Trump seeks partnership with Russia on “cyber security unit” to safeguard elections.

Trump Wants to Partner With Russia on “Cyber Security Unit” to Safeguard Elections

Trump Wants to Partner With Russia on “Cyber Security Unit” to Safeguard Elections

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July 9 2017 10:46 AM

Trump Wants to Partner With Russia on “Cyber Security Unit” to Safeguard Elections

President Donald Trump and Russia’s President Vladimir Putin during their meeting on the sidelines of the G-20 Summit in Hamburg, Germany, on Friday.

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President Donald Trump thinks it’s time to move on from the pesky fact that Russia tried to meddle in the U.S. presidential elections. In a series of Sunday-morning tweets about his first face-to-face meeting with Russian President Vladimir Putin, Trump said it’s “time to move forward in working constructively with Russia.” The president said he “strongly pressed” Putin twice over Russian meddling in the election, and “he vehemently denied it.” Trump didn’t specify whether he accepts the denial, only noting that “I’ve already given my opinion.”

Trump did not explicitly say whether he actually believed Putin, but his tweets suggest the Kremlin may have been correct in its evaluation of the meeting in Germany. “He asked questions; I replied. It seemed to me that he was satisfied with the answers,” Putin said. U.S. officials have not directly disputed that account.


The president has said he believes Russia likely interfered in the election but noted that it was impossible to know for sure and that other countries were likely involved in the hacking as well.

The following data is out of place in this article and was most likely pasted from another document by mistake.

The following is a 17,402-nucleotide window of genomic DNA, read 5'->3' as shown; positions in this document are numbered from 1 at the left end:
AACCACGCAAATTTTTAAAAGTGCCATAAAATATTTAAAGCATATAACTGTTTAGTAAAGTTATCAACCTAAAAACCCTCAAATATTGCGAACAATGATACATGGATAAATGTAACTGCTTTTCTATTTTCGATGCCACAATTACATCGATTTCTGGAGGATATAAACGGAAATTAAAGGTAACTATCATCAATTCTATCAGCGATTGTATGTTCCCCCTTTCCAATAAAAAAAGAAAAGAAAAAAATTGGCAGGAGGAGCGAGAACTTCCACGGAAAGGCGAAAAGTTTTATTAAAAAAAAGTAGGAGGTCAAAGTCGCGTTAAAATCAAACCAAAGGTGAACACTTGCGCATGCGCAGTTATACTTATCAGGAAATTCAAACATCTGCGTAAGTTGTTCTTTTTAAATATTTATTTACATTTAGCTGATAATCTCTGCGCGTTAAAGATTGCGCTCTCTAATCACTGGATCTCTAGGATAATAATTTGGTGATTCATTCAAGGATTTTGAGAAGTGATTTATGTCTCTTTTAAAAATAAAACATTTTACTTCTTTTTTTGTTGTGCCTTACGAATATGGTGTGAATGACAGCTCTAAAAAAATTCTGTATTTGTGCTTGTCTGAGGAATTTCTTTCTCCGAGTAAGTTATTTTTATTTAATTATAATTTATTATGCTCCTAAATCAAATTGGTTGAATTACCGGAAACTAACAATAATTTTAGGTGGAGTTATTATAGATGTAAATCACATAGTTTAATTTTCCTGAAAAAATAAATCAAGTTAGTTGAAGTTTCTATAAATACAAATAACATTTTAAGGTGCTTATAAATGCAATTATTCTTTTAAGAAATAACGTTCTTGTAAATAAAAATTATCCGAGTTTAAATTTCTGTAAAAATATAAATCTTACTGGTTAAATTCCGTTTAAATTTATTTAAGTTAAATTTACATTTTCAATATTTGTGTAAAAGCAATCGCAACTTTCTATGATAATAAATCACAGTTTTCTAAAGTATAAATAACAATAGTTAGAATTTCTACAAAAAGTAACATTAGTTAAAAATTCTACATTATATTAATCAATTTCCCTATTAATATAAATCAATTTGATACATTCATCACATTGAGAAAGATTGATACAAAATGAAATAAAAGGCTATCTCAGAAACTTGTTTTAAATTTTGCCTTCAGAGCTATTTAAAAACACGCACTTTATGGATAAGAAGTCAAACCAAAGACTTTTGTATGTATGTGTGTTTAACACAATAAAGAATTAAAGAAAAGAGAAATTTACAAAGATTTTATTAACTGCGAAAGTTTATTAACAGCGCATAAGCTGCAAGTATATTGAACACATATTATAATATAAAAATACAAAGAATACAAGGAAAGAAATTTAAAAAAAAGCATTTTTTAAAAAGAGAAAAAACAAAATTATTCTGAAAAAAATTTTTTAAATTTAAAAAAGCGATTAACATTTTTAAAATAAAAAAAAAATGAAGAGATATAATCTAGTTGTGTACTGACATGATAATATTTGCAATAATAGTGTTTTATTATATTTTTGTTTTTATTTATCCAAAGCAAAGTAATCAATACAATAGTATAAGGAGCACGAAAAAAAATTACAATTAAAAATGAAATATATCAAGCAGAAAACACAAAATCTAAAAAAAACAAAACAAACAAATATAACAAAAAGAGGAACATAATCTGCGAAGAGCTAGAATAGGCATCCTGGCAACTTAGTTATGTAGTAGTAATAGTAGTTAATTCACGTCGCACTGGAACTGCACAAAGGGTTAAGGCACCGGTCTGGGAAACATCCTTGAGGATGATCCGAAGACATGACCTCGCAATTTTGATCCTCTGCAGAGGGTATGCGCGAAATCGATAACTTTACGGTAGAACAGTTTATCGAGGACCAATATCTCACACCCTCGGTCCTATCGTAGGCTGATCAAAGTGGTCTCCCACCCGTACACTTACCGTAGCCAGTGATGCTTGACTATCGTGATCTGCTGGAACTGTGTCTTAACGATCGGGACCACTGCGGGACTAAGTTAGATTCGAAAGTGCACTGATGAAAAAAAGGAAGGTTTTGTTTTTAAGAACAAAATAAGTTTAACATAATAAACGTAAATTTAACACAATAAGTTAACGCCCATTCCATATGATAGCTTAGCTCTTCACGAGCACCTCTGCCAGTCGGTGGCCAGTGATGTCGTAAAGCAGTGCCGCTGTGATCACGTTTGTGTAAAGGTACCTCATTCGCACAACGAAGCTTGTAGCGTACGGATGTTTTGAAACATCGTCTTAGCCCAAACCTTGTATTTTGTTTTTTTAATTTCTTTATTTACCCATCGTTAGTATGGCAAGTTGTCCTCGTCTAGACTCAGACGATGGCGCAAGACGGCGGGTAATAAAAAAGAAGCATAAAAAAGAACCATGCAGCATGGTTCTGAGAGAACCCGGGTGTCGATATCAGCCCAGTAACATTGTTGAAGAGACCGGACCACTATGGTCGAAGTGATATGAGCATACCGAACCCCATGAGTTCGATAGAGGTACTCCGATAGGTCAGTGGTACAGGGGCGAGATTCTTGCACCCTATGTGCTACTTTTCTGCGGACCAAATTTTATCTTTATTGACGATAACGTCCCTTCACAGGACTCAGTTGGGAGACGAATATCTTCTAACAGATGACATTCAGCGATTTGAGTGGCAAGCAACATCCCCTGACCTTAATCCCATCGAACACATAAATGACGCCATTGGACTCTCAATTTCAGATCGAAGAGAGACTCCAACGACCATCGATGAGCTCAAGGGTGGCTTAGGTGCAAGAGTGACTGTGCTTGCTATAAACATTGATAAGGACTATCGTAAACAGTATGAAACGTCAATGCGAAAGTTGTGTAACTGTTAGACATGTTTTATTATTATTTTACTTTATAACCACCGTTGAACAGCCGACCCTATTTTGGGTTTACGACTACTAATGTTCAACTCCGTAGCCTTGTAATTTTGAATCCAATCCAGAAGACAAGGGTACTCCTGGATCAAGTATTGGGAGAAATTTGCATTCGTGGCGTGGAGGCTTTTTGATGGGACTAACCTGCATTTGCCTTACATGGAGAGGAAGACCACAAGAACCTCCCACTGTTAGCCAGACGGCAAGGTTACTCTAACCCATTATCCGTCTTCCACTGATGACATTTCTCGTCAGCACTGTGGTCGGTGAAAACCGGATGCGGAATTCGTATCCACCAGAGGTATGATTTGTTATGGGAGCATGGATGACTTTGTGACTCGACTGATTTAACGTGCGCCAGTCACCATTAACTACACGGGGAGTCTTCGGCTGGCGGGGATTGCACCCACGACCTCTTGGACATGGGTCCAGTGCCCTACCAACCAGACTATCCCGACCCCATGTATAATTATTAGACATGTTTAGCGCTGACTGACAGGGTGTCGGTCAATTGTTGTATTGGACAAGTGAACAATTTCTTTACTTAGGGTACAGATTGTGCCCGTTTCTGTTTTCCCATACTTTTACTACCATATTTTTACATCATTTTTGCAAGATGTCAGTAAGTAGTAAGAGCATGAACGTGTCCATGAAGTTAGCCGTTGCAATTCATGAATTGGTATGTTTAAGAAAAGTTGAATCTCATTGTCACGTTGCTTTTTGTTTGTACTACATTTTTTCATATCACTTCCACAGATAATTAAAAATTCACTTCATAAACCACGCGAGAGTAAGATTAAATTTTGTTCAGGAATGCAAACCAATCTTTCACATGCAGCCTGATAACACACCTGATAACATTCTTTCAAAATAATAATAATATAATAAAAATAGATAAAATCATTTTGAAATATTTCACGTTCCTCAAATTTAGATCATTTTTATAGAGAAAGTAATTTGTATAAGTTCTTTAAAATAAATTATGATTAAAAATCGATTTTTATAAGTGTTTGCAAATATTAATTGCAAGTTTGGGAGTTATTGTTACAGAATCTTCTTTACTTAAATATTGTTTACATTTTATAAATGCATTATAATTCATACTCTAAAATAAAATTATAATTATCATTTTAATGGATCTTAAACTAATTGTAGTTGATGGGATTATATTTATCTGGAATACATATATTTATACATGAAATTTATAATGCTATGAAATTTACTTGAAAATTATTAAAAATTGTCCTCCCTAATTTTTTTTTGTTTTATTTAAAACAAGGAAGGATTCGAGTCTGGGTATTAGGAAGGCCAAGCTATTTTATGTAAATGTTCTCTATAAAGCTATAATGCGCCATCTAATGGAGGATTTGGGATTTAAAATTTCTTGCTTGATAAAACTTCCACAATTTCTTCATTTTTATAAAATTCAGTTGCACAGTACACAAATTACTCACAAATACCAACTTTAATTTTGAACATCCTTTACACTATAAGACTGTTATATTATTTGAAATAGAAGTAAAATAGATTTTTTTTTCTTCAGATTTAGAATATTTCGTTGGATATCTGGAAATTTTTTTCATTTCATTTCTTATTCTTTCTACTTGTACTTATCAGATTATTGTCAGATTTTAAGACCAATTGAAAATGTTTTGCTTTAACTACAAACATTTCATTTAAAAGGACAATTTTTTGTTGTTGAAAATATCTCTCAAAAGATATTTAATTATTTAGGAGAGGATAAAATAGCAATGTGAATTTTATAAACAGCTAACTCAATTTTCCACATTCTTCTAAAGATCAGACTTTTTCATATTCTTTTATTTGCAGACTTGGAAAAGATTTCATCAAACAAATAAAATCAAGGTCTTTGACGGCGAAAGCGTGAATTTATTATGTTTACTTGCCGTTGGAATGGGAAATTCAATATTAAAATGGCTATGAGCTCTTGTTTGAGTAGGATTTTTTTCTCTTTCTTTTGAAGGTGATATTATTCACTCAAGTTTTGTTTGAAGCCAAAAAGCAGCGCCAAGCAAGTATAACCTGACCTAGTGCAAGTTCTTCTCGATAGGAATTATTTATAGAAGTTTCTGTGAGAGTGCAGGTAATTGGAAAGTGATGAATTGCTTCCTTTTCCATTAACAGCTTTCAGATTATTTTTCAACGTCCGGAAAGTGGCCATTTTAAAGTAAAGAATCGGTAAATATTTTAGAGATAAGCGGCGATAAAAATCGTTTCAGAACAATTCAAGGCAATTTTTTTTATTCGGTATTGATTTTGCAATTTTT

As part of the effort to “move on” in the bilateral relationship, Trump wrote that he and Putin “discussed forming an impenetrable Cyber Security unit so that election hacking, & many other negative things, will be guarded.” Trump also said sanctions weren’t discussed with Putin, because “nothing will be done until the Ukrainian & Syrian problems are solved.”

That plan immediately received pushback from Trump’s own party, with Republican Sen. Marco Rubio also taking to Twitter to mock the suggestion that the United States could partner with Russia on cybersecurity. “Partnering with Putin on a ‘Cyber Security Unit’ is akin to partnering with Assad on a ‘Chemical Weapons Unit,’ ” Rubio wrote.

Sen. Lindsey Graham also mocked the partnership suggestion. “It’s not the dumbest idea I’ve ever heard, but it’s pretty close,” Graham said on NBC’s Meet the Press.

Trump also used his Sunday-morning tweetstorm to again blast one of his favorite targets: the Democratic National Committee. “Questions were asked about why the CIA & FBI had to ask the DNC 13 times for their SERVER, and were rejected, still don’t have it,” Trump wrote. “Fake News said 17 intel agencies when actually 4 (had to apologize). Why did Obama do NOTHING when he had info before election?” In other words, Trump is saying both that the intelligence that Russia meddled in the election isn’t as reliable as has been reported and also that his predecessor had the intelligence and didn’t act on it.

Daniel Politi has been contributing to Slate since 2004 and wrote the Today’s Papers column from 2006 to 2009. Follow him on Twitter.